CFD has become an indispensable design tool in many industries, especially in aerospace, automobile, micro-electronics, mechanical and chemical industries. The yearly worldwide revenue in CFD software is estimated to be in the hundreds of millions of dollars. In many industries, undergraduate students with CFD skills are highly sought after.
Iowa State University has been a pioneer in CFD research and education for over 4 decades. One of the most popular CFD text books was written by ISU faculty (Tannehill, Anderson and Pletcher). ISU's aerospace engineering education has always a strong emphasis on CFD fundamentals and computer programming. A basic CFD course has been taught as a senior elective for many decades, and has been a very popular one.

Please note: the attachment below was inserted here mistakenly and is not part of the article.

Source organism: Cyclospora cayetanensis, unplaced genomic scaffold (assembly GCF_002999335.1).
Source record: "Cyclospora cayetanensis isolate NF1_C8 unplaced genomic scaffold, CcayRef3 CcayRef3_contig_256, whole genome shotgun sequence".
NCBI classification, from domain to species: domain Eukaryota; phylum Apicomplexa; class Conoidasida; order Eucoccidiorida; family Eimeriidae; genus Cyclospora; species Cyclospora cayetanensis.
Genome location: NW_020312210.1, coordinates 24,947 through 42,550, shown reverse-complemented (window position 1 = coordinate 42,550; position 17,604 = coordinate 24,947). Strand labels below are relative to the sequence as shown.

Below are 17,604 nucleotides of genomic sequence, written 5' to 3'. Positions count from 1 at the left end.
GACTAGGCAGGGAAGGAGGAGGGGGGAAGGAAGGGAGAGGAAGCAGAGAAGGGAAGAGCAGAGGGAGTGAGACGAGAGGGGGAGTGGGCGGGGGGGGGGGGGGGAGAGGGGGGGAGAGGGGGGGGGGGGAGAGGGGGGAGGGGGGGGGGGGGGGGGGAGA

There is another paradigm in CFD education, maybe to reduce the cost at the undergraduate level. In this paradigm, students are taught how to use a particular commercial CFD software. The course is then centered around one CFD tool. The students learn "push button" CFD without having to learn how to program any computer languages. This paradigm has even been adopted by some PhD programs. In fact, I was told by a friend in the industry that he interviewed a PhD in CFD, who does not know what the Navier-Stokes equations are!
I would like to know whether our way of teaching CFD is out of dated. Do leave a comment if you have an opinion. In addition, do you have a preference on which language should be taught, Fortran, c, C++, ...?